Even as a child, I noticed that many people, especially my Depression-era grandmother, feared aging and the imminence of death. Death was no stranger to me growing up; I lost my then best friend, my Nano, and my uncle as a child, both traumatically. Yet, death was sad, but natural. Because of this, I never understood our society’s stigma against dying, something that I've struggled with even in medical school. In ...

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This question has been circulating in the academic medical world for years. As an intern and resident, I would hear complaints about how "unready" they seemed. The grievances often include adjectives like ill-prepared, lazy,  or uninterested.  The complaints have burgeoned over time, and the examples are numerous in my institution: Students show up late to rounds with coffee in their hands; one med student had the gall to go directly to the attending and ...

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Sometimes, it’s difficult to recall that single defining moment or person that sends you on the path you’re meant to take in life. I was fortunate in that I found that experience halfway through my undergraduate career at the University of California, Davis. I had recently lost my grandmother; although I’d wanted to help, all I’d been able to do at the hospital was translate for her. That overwhelming sense ...

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An anonymous medical student has this post on KevinMD -- A star medical student feels like he made a terrible decision:

And so, medical students learn quickly how to play this game. We enter noble. We leave jaded. We leave seeing that the smart move is to get out of it. And so the smartest of the smartest, the ones lucky enough to have a choice, go into fields where ...

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During my first year of medical school, I attended a “speed dating” event, where medical students met attendings from various specialties to get a better sense of what we could do with our lives once we graduated. Older physicians consistently remarked that they decided their future during their intern year. One even said that he waited until the end of his internship to decide on otolaryngology. I, along with my fellow ...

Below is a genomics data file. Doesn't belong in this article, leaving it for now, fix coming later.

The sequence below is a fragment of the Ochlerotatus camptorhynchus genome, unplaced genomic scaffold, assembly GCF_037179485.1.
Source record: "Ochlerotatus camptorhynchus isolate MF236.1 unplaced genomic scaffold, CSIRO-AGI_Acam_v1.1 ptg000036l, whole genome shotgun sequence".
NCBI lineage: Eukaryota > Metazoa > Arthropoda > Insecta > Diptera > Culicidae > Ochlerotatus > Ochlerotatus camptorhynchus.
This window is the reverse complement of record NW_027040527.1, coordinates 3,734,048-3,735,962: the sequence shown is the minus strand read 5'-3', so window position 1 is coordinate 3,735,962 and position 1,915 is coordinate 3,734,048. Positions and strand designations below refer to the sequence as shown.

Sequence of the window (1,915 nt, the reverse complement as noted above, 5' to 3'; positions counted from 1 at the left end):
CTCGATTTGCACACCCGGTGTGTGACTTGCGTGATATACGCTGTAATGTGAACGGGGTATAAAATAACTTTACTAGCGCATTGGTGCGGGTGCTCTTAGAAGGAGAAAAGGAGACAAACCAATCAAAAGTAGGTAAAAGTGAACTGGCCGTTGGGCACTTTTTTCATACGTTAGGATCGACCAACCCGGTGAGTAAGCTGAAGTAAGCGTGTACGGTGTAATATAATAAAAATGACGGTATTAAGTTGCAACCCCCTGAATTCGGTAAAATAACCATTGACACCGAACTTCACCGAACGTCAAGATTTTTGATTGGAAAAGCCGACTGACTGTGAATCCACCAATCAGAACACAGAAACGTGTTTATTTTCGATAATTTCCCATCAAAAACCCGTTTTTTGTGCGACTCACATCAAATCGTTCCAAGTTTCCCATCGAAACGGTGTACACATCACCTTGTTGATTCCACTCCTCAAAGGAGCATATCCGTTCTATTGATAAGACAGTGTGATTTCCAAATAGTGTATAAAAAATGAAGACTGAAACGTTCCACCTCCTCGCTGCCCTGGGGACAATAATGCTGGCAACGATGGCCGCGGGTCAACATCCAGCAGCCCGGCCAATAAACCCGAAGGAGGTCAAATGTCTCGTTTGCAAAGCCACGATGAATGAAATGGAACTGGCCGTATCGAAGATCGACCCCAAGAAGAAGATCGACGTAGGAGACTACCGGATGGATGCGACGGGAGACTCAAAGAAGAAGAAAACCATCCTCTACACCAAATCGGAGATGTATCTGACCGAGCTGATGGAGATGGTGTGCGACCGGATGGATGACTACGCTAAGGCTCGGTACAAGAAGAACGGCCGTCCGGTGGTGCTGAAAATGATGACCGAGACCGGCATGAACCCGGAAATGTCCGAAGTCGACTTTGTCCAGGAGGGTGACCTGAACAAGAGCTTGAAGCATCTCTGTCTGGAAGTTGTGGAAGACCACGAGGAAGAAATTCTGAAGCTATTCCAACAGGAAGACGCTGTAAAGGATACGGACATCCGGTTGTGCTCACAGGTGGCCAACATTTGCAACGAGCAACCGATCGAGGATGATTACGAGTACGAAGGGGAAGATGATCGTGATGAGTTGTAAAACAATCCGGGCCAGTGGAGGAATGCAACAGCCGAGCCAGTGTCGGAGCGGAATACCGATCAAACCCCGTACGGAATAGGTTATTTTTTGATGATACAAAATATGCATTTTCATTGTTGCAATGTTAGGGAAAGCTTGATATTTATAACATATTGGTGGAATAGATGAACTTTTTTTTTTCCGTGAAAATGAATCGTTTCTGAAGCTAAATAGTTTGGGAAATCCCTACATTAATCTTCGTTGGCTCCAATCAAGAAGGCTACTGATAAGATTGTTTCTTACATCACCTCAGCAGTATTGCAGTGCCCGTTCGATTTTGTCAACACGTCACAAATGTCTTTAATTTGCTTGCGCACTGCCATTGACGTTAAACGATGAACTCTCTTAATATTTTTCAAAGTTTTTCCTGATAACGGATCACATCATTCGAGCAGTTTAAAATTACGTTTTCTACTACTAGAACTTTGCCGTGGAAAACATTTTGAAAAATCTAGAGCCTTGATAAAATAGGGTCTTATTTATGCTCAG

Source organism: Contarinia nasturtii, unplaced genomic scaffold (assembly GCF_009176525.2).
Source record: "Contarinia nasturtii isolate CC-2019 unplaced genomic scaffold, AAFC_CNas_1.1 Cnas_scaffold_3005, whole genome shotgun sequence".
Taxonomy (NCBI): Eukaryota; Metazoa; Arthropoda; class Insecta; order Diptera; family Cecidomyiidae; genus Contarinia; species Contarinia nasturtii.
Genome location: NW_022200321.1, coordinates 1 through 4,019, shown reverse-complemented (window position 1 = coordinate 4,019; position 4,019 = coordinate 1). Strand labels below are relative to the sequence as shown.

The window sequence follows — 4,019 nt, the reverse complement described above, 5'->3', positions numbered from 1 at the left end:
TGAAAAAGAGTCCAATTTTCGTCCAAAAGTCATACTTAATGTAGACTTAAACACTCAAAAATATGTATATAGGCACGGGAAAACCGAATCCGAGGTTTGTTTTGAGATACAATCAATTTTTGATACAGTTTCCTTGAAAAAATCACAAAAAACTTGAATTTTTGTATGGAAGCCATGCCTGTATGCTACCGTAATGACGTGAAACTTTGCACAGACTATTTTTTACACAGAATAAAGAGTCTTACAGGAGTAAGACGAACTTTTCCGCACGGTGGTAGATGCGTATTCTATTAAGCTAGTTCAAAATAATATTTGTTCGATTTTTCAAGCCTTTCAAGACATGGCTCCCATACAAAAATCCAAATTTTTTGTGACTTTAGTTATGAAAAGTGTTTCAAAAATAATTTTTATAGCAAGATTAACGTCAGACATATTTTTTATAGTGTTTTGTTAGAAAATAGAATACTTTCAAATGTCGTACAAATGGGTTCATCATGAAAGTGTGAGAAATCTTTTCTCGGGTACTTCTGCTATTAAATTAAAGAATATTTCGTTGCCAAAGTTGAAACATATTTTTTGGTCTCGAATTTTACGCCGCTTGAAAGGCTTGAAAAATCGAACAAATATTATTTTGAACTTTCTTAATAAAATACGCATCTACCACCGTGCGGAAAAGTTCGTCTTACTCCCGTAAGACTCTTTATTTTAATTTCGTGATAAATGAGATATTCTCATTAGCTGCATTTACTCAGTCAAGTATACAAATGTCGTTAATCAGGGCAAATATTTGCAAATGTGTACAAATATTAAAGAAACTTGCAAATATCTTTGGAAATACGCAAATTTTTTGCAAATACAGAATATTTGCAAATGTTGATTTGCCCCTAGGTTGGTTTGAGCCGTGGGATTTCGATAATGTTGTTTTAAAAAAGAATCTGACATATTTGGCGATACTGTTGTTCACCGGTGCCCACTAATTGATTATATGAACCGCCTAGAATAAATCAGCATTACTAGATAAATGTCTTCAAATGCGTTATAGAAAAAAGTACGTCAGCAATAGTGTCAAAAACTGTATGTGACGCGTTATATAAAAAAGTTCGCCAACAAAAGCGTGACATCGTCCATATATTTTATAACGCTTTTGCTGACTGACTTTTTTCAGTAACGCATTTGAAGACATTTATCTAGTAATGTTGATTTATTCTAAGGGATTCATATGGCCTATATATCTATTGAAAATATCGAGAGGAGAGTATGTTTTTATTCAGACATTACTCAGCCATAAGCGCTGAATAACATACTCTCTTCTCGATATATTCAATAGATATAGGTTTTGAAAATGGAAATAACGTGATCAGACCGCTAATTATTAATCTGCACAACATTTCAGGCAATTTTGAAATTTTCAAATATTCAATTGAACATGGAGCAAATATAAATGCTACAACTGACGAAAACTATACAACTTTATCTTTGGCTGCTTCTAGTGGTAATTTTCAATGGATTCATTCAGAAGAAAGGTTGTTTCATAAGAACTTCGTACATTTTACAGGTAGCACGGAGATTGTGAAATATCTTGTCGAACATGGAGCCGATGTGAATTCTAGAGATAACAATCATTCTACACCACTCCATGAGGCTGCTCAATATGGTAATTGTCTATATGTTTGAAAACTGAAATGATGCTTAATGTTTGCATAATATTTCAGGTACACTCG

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I’m not sure when it happened, but driving into the parking lot that cold winter day, I knew it had. Tears welled in red eyes, snot dripped out of my nose. I felt so alone and lost. My whole life I’d wanted this -- the drive to the hospital and wondering whether I would change a life. But as I sat in my car, engine off, I didn’t want that ...

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1. I applied to medical school so that I could become a doctor and provide care for patients. I care about people. I am eager to be part of the health care community. I believe that most, if not all, physicians feel the same way. Physicians are also human and flawed and fallible. Everyone, including physicians, have off days and make mistakes and run late. What you may not know ...

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Today I have a practical exam; that means doctors are shadowing me. It’s my turn to talk with patients about their diagnoses, and I’ve been looking forward to that part of medicine. It’s my second patient; she’s here for vaginal discharge. I go in, introduce myself and explain my role. I’m still mediocre at documentation, but I’m good at putting patients at ease, so we make small talk. She just moved ...

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As part of my pediatrics rotation, I recently spent a week taking care of patients at juvenile hall. The patients were physically healthy for the most part; I saw them for screening physicals that they receive while incarcerated. However, these encounters were far more than a typical physical. Instead of focusing on medical issues, we primarily talked about health behaviors and general well-being. It was a rare opportunity to interact with ...

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Every fall, medical schools welcome nearly 20,000 college graduates. They arrive anticipating endless hours of lectures, too much coffee, and infinite facts to memorize. There is one thing they do not expect, however. I know. Forty-nine years ago, I was one of them. The first day I walked onto the wards was in spring of 1967. I was in St. Louis, doing my second year of medical school. Previously my presence ...

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